Grady said he believes his award is reasonable, is within the statutory range, and "should be sufficient to deter future violations."

In regards to Rossi, the judge granted his own request for summary judgment. In his motion, Rossi claimed he was no longer associated with Prisco’s enterprise and as such, should not be held liable for the copyright infringement.

Rossi was named as a defendant because he was listed as the secretary for Prisco’s Eleven West on the Liquor Control Commission’s website. When Prisco’s liquor license was renewed with the state, it stated that officers listed on the paperwork would remain the same unless otherwise noted.

Rossi claims he stopped having any association with Prisco’s in 2002, but his name continued to show up on the liquor license renewal.

Grady agreed with Rossi and said even if he was named as secretary on the liquor license, the plaintiffs still shouldn't have named him as a defendant in their suit.

“The fact that he may have been a corporate officer of MRTP at one time is not material because it does not imply a financial interest," Grady wrote, adding that the "plaintiffs completely ignore the factor of whether Rossi had the right and ability to supervise the infringing activity at Prisco’s."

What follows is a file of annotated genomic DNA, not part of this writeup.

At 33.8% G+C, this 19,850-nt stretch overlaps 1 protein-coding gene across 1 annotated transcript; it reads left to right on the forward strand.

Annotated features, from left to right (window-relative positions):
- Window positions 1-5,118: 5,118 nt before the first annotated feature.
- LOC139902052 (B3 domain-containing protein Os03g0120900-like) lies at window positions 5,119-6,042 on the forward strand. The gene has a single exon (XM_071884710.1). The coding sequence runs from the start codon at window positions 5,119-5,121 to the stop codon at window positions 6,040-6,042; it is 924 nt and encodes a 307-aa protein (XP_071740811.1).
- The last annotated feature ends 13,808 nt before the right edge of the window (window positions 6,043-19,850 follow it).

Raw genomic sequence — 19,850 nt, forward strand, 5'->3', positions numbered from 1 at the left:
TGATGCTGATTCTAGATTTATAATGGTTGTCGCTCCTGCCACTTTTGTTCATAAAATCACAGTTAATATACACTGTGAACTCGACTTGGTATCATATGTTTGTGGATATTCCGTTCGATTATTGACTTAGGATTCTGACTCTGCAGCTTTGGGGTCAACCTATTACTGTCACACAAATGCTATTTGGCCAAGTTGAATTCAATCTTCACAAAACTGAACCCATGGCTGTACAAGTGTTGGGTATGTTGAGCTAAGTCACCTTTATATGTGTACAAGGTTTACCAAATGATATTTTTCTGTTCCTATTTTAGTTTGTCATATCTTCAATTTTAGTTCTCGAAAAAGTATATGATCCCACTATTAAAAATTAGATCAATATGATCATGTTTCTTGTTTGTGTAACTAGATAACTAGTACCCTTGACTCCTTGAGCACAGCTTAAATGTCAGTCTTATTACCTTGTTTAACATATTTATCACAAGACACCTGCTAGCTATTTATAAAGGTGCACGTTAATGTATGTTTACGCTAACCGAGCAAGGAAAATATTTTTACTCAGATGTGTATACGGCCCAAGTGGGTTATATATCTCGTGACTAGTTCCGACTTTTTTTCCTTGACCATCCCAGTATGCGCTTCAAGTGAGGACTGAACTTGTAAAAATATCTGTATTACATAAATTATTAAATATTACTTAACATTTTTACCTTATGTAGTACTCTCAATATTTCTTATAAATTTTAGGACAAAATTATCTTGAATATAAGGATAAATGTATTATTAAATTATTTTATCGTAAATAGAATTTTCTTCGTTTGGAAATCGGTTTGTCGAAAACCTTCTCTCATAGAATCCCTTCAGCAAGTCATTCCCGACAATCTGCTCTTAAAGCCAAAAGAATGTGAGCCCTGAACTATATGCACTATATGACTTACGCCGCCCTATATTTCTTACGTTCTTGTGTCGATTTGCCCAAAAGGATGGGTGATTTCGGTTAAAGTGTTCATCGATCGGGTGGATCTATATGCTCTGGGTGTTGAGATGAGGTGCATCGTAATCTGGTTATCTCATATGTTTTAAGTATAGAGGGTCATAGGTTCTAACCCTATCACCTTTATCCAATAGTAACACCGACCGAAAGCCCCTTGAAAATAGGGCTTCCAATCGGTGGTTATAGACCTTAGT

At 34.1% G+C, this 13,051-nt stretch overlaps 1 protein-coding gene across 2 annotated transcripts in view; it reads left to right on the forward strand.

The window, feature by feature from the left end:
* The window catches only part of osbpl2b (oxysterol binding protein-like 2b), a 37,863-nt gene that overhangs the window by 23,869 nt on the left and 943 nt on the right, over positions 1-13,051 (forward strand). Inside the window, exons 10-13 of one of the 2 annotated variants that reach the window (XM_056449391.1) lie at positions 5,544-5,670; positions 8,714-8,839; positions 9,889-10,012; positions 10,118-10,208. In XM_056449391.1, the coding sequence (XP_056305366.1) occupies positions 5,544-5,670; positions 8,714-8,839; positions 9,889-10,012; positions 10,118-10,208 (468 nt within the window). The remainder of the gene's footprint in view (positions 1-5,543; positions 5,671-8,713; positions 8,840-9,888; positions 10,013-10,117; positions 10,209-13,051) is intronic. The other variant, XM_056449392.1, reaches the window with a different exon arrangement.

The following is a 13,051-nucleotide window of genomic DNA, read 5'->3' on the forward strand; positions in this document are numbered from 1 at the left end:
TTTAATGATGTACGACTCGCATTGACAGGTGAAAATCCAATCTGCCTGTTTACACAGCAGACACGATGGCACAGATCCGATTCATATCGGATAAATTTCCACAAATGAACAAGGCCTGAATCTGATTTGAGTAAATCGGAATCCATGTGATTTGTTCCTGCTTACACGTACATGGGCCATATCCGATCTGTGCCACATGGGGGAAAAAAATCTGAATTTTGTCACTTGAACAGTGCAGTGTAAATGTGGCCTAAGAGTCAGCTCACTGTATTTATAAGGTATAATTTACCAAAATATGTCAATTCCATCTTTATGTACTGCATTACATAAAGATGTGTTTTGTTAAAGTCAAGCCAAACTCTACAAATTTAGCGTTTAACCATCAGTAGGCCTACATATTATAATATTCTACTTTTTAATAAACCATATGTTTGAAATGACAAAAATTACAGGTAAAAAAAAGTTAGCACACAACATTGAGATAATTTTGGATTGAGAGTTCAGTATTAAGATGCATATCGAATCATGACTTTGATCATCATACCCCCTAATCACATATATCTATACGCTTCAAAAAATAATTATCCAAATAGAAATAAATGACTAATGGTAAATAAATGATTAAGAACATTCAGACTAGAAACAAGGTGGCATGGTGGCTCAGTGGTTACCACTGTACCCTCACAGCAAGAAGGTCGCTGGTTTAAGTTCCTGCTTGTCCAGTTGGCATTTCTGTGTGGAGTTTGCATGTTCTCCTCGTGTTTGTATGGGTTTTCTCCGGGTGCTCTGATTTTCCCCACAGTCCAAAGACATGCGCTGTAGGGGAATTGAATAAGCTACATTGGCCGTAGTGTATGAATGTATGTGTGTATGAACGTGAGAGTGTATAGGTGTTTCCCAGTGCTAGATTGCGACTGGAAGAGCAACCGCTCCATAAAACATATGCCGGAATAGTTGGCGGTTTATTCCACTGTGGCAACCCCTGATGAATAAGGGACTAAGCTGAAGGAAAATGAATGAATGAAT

Not only did Grady award BMI attorney's fees against MRTP and Prisco, but he did the same for Rossi since he was the prevailing party in his motion for summary judgment.

He said that MRTP and Prisco's "defense of this case was frivolous," making an award of attorney's fees to the plaintiffs reasonable.

While he sided with the plaintiffs on that point, he disagreed with their contention that Rossi shouldn't be awarded attorney's fees on his "distracting and frivolous" summary judgment motion because his co-defendants "essentially admitted the copyright infringement claims in this case."

"The liability of Rossi’s co-defendants has nothing to do with Rossi’s liability," Grady said. "As to Rossi, it is not Rossi’s motion, but that of plaintiffs, that was frivolous. Their argument for Rossi’s vicarious liability was so weak that they could not meet their initial burden on summary judgment."

As such, Grady determined Rossi is entitled to attorney's fees and costs. He noted that because Rossi shares the same attorneys as MRTP and Prisco, he is only entitled to the fees and costs incurred on his behalf, which "appear to be negligible."

The judge "strongly encouraged" the parties to try to come to an agreement on the amount of attorney's fees, saying "the court has spent an undue amount of time on this case.

He said if an agreement isn't reached by August 15, the parties should submit a proposed judgment order to the court by August 25.

The plaintiffs are represented by Paul R. Coble and Charles A. Laff of Michael Best & Friedrich LLP. Anthony C. Scrementi of Cifelli, Scrementi & Dore represents the defendants.